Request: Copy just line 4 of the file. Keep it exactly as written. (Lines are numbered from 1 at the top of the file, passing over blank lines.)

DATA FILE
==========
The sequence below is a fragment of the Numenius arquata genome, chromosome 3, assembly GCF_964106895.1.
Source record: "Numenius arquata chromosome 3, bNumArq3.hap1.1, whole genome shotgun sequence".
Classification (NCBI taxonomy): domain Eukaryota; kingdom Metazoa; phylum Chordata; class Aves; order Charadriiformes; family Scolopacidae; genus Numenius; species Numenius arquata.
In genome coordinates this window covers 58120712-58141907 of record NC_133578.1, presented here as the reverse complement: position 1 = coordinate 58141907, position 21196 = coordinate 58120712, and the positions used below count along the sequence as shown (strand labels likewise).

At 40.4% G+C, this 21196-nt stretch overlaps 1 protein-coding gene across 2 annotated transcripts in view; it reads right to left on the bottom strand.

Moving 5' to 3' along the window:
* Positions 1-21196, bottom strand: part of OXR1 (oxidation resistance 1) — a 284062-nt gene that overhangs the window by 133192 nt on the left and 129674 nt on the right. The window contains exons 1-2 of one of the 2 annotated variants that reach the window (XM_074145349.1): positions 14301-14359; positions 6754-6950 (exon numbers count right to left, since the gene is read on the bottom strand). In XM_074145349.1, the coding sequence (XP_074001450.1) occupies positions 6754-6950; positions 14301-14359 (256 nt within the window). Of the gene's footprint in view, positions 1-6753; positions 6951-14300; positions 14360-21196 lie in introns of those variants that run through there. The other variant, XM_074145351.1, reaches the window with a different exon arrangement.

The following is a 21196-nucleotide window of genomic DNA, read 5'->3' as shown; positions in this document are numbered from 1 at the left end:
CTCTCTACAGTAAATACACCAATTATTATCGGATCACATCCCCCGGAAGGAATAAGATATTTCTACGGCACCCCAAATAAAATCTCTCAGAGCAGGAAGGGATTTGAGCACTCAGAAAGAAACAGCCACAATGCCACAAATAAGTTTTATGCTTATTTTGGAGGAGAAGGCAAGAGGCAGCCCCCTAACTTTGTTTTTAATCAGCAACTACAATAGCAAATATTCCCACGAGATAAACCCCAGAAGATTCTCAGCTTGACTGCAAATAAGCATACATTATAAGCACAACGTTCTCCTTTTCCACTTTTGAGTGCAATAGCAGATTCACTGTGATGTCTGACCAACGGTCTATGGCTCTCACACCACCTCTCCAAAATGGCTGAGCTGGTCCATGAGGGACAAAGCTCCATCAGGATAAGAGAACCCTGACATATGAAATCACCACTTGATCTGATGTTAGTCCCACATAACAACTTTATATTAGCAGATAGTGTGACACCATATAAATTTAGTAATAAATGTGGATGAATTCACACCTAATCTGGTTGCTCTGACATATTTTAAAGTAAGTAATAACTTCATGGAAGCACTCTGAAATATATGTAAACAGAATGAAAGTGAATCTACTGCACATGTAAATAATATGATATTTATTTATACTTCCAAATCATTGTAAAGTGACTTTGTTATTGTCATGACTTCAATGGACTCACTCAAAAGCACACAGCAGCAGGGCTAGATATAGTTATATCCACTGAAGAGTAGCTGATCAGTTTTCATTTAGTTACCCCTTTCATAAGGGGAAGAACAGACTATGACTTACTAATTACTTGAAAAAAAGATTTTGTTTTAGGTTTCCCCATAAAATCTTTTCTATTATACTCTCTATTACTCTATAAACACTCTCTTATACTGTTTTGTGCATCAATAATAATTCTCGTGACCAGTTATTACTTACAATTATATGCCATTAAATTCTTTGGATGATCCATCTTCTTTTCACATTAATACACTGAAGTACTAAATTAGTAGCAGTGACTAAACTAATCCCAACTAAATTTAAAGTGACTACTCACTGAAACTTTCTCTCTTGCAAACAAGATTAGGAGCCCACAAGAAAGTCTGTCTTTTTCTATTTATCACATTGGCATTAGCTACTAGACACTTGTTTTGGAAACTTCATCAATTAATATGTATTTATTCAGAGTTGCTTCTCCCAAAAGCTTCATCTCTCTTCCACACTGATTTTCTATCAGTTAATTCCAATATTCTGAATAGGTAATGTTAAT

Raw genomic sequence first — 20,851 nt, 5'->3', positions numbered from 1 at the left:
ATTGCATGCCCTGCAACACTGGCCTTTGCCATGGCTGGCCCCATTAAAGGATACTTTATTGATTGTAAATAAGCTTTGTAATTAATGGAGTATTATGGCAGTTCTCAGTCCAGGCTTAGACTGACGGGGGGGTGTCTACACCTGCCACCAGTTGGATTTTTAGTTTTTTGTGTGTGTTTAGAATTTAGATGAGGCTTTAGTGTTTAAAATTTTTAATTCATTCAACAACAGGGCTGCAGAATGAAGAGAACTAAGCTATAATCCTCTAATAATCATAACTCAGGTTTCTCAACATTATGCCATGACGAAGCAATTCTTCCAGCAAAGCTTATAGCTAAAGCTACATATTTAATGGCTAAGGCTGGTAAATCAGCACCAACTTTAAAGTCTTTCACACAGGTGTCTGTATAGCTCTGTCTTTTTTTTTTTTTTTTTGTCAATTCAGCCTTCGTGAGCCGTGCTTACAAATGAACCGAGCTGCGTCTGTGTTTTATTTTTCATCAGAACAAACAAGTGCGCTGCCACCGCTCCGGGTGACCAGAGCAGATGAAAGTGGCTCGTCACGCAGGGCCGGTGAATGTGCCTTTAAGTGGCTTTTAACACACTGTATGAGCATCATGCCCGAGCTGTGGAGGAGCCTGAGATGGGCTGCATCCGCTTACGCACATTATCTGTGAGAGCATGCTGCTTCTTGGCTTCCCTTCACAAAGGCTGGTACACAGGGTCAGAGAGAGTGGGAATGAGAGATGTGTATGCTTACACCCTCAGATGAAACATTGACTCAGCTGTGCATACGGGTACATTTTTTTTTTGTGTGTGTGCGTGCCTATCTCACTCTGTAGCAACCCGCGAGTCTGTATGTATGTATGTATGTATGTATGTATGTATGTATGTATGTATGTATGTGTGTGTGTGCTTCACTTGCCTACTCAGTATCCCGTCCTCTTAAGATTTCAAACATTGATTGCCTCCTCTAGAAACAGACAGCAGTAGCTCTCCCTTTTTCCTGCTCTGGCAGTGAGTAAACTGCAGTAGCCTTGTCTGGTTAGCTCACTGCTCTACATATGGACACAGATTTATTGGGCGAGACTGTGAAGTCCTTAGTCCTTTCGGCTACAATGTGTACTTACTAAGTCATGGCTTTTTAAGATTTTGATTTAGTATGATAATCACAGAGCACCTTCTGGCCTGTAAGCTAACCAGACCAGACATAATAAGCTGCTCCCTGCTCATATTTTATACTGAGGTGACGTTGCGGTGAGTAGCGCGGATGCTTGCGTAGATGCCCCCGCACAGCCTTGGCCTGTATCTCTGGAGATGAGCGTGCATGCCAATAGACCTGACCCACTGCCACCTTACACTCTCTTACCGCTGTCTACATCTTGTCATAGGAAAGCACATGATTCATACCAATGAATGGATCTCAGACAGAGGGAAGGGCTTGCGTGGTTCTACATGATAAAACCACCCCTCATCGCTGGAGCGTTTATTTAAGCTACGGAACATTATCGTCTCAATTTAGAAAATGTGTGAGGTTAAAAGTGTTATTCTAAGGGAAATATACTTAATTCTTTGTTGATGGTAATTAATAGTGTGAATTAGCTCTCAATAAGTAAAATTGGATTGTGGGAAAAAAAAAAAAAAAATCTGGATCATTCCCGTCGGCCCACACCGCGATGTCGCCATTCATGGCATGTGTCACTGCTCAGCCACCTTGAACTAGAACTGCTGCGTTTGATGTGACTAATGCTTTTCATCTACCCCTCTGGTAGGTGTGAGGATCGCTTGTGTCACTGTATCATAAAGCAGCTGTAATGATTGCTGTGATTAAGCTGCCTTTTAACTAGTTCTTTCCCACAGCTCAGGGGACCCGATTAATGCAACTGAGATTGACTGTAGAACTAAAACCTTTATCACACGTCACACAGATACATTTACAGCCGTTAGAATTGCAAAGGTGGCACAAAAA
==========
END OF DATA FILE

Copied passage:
In genome coordinates this window covers 58120712-58141907 of record NC_133578.1, presented here as the reverse complement: position 1 = coordinate 58141907, position 21196 = coordinate 58120712, and the positions used below count along the sequence as shown (strand labels likewise).